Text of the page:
Now, I’ve read this book at least once every year I have been in college, sometimes just parts of it, other times, all of it. It’s quite short; you can definitely read it in an hour. But, the best part is that it’s not just that you read it differently every time, but a different image or a different quote stays with you depending on your situation. This book is about seeing what’s beneath the surface, innocence, love, and the way you see the world. It’s a must read, especially when you’re stressed out.

2. The Invention of Hugo Cabret by Brian Selznick

This one is way longer, but you could read it in one sitting if you tried. I did because reading this book felt like watching a movie. (Appropriately, there’s a movie adaptation from 2011 titled Hugo, which I also recommend with all my heart and soul.) The plot follows a young kid named Hugo, who lives hidden in a Parisian train station, as he finds his “purpose.” This is also a historical fiction book so you get to learn a little about French pioneer filmmaker Georges Méliès. 

Brian Selznick created a work of art; like The Little Prince, this book is made up of both text and illustrations. Nevertheless, The Little Prince’s are a lot simpler stylistically, and Selznick’s illustrations take up most of the pages in the book, which is why it looks so thick.

In a way, I think this book changed me, and I don’t say that lightly. I usually only say this about the Percy Jackson series, but the way this book impacted me emotionally makes me grateful that I read it too. I think I read it for the first time right before college, and to this day it makes me feel a little less lost.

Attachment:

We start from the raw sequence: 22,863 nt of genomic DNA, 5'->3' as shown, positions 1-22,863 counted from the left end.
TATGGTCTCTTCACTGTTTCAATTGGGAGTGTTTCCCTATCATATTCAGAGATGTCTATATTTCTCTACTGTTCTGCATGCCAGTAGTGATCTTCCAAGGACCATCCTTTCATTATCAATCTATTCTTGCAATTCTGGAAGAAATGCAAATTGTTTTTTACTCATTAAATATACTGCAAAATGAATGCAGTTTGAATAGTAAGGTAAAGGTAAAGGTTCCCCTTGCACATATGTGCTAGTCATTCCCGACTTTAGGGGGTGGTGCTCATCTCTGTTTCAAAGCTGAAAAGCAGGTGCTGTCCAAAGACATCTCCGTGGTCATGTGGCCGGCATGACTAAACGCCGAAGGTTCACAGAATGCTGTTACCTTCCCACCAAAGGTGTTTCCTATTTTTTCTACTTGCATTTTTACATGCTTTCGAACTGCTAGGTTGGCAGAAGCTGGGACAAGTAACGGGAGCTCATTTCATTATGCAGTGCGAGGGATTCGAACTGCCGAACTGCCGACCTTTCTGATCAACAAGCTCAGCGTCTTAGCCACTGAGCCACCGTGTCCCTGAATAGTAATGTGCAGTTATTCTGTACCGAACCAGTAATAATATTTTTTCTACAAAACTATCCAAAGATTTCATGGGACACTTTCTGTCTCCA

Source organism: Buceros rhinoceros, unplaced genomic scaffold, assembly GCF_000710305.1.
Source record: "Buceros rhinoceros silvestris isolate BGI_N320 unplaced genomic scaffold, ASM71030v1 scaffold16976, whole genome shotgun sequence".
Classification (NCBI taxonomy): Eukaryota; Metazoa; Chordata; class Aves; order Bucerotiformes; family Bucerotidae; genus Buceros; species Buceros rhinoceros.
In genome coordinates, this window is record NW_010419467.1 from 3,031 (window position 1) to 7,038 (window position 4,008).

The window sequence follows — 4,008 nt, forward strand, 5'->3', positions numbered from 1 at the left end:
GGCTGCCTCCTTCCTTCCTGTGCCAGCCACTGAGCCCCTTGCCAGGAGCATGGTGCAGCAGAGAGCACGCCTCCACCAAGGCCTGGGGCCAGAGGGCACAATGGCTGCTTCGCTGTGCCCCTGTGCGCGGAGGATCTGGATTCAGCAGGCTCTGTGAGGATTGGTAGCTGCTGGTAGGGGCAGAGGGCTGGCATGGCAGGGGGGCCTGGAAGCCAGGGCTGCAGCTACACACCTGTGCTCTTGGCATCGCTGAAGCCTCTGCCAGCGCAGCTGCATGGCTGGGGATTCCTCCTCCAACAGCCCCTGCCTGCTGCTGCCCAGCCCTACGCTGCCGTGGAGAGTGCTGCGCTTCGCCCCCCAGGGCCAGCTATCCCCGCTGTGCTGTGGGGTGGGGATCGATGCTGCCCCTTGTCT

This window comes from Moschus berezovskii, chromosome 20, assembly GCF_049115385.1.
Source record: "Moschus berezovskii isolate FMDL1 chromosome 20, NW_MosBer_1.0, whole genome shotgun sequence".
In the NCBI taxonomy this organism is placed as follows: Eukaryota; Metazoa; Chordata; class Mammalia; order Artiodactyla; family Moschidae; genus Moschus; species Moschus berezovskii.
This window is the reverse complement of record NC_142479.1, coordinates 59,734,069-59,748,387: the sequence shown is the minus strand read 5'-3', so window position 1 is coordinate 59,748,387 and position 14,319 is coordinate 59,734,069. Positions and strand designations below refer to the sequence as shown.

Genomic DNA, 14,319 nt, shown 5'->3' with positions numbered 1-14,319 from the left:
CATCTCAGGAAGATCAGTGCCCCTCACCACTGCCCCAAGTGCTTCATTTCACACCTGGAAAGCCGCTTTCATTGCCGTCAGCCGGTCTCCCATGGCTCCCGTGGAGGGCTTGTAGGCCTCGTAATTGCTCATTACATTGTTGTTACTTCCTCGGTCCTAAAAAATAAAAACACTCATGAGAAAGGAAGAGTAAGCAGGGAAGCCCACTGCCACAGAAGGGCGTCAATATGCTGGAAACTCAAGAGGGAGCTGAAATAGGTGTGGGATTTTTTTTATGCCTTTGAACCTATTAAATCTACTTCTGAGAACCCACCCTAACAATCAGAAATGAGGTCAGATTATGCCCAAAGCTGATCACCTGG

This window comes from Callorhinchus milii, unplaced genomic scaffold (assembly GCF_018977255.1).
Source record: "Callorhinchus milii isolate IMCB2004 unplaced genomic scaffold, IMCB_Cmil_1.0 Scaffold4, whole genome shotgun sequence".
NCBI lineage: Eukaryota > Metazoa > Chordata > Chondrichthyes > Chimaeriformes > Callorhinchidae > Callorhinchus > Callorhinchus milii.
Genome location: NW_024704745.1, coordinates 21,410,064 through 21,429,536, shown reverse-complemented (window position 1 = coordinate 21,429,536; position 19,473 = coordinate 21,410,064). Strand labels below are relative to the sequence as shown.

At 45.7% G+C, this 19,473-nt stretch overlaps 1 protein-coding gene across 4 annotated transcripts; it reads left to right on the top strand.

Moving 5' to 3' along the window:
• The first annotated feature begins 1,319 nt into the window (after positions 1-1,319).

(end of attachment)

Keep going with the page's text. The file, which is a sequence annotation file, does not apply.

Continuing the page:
3. The Subtle Art of Not Giving A F*ck by Mark Manson

Finally, here’s a nonfiction for those of you with a different taste. The full title of this book is The Subtle Art of Not Giving A F*ck: A Counterintuitive Approach to Living a Good Life. And that’s exactly what it is. I can’t say as much about this, except that it’s the only self-help book I’ve ever picked up and legitimately enjoyed. Even from the title, you know the tone of this book is blunt, sarcastic, and honestly really funny at some points, too.

I haven’t finished reading it, but Manson’s approach to how you deal with caring too much about things that simply don’t matter will truly make you reflect on your own life and journey. It can get a little too real, which is exactly why I can’t read it in one sitting, but it’s great even as an audiobook when you feel anxiety creeping in and need a voice to just tell you it’s not that big of a deal. It’s definitely an interesting perspective.

Honestly, it’s all about what makes you feel better. When it comes to books, there are infinite possibilities. Read what you like and what speaks to you in a way that makes you want to listen. For me, being too stressed out feels like a part of me is screaming inside my ears and in my chest, so I can’t hear myself. But books like these, especially the fiction ones or going back to my childhood favorites, always make it a little more nice and quiet.

Written by

Wendy Tafur N.